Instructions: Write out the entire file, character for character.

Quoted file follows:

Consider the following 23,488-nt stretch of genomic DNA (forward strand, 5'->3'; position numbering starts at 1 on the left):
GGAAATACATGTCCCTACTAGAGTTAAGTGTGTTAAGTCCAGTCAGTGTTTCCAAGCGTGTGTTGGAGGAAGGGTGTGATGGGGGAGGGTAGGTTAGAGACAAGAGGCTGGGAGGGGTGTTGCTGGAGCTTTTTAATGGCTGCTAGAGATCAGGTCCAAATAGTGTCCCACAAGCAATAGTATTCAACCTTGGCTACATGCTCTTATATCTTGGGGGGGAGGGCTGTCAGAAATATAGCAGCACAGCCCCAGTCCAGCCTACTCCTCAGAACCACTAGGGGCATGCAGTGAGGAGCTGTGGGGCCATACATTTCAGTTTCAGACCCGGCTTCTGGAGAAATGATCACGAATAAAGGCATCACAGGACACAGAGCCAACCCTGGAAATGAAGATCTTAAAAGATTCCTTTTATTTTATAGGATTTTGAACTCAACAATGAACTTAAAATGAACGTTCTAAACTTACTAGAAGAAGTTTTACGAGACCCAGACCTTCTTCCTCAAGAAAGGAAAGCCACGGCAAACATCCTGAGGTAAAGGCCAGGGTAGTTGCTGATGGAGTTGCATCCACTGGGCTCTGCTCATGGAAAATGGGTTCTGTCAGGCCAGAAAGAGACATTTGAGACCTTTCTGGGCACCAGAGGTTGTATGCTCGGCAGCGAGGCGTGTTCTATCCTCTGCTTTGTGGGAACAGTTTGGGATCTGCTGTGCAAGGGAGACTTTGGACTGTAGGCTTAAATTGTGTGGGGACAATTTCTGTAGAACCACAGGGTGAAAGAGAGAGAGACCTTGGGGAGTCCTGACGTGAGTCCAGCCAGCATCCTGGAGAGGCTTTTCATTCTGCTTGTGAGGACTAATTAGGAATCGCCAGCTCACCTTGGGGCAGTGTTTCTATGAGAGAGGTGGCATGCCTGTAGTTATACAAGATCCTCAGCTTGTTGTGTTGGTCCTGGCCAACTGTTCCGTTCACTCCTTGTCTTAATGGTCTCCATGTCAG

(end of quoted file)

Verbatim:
Consider the following 23,488-nt stretch of genomic DNA (forward strand, 5'->3'; position numbering starts at 1 on the left):
GGAAATACATGTCCCTACTAGAGTTAAGTGTGTTAAGTCCAGTCAGTGTTTCCAAGCGTGTGTTGGAGGAAGGGTGTGATGGGGGAGGGTAGGTTAGAGACAAGAGGCTGGGAGGGGTGTTGCTGGAGCTTTTTAATGGCTGCTAGAGATCAGGTCCAAATAGTGTCCCACAAGCAATAGTATTCAACCTTGGCTACATGCTCTTATATCTTGGGGGGGAGGGCTGTCAGAAATATAGCAGCACAGCCCCAGTCCAGCCTACTCCTCAGAACCACTAGGGGCATGCAGTGAGGAGCTGTGGGGCCATACATTTCAGTTTCAGACCCGGCTTCTGGAGAAATGATCACGAATAAAGGCATCACAGGACACAGAGCCAACCCTGGAAATGAAGATCTTAAAAGATTCCTTTTATTTTATAGGATTTTGAACTCAACAATGAACTTAAAATGAACGTTCTAAACTTACTAGAAGAAGTTTTACGAGACCCAGACCTTCTTCCTCAAGAAAGGAAAGCCACGGCAAACATCCTGAGGTAAAGGCCAGGGTAGTTGCTGATGGAGTTGCATCCACTGGGCTCTGCTCATGGAAAATGGGTTCTGTCAGGCCAGAAAGAGACATTTGAGACCTTTCTGGGCACCAGAGGTTGTATGCTCGGCAGCGAGGCGTGTTCTATCCTCTGCTTTGTGGGAACAGTTTGGGATCTGCTGTGCAAGGGAGACTTTGGACTGTAGGCTTAAATTGTGTGGGGACAATTTCTGTAGAACCACAGGGTGAAAGAGAGAGAGACCTTGGGGAGTCCTGACGTGAGTCCAGCCAGCATCCTGGAGAGGCTTTTCATTCTGCTTGTGAGGACTAATTAGGAATCGCCAGCTCACCTTGGGGCAGTGTTTCTATGAGAGAGGTGGCATGCCTGTAGTTATACAAGATCCTCAGCTTGTTGTGTTGGTCCTGGCCAACTGTTCCGTTCACTCCTTGTCTTAATGGTCTCCATGTCAG